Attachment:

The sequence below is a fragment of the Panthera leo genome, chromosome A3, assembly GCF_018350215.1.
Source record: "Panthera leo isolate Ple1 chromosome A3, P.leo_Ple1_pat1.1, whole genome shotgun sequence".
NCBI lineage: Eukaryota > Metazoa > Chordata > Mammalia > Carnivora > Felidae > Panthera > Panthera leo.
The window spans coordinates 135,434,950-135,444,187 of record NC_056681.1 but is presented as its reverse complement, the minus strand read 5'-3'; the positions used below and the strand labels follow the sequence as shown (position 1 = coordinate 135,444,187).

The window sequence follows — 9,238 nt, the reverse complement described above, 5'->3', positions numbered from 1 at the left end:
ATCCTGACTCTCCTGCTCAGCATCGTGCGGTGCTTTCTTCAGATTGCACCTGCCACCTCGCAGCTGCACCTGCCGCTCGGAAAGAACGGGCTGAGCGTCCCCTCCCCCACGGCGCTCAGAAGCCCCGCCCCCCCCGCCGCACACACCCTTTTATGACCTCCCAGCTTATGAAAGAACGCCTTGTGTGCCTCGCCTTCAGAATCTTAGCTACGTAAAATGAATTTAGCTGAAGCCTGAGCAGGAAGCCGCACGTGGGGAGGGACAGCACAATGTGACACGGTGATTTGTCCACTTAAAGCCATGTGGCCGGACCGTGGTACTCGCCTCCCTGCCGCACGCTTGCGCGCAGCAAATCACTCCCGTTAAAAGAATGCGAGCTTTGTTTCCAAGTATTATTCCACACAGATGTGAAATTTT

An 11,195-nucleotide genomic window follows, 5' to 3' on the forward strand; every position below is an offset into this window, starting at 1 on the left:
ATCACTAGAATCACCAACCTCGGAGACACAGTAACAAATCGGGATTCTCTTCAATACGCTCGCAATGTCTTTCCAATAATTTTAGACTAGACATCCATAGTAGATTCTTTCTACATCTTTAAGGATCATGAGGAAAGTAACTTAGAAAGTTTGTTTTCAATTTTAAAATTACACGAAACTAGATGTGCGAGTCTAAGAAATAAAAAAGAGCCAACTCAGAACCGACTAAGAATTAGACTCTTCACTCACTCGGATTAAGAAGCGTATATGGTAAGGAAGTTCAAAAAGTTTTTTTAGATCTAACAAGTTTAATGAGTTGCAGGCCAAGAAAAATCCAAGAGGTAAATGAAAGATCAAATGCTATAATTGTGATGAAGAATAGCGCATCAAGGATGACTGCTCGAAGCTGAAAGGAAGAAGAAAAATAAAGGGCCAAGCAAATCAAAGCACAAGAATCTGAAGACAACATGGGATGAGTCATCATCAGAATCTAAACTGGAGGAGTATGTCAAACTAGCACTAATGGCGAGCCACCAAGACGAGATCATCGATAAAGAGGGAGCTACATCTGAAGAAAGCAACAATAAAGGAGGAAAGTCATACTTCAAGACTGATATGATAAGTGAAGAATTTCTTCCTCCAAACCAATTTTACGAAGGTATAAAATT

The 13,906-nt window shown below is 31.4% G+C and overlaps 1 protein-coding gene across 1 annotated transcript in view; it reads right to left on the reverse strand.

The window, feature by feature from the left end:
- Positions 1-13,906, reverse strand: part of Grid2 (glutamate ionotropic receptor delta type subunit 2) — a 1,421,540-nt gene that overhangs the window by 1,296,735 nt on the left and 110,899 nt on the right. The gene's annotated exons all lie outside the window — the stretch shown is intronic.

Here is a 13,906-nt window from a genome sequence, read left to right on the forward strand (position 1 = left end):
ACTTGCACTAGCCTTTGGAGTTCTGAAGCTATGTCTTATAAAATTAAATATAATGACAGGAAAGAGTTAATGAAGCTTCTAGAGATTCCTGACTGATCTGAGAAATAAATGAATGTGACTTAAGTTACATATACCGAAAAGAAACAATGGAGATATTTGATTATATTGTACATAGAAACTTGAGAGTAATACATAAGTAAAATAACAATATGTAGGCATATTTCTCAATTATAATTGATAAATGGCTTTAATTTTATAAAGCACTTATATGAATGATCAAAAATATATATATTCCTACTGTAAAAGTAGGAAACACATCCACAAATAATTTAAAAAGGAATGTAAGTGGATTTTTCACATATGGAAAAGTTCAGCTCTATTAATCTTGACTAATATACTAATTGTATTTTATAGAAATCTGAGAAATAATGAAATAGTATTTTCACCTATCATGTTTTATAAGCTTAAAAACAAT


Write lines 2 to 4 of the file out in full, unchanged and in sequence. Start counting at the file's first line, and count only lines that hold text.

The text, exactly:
Source record: "Panthera leo isolate Ple1 chromosome A3, P.leo_Ple1_pat1.1, whole genome shotgun sequence".
NCBI lineage: Eukaryota > Metazoa > Chordata > Mammalia > Carnivora > Felidae > Panthera > Panthera leo.
The window spans coordinates 135,434,950-135,444,187 of record NC_056681.1 but is presented as its reverse complement, the minus strand read 5'-3'; the positions used below and the strand labels follow the sequence as shown (position 1 = coordinate 135,444,187).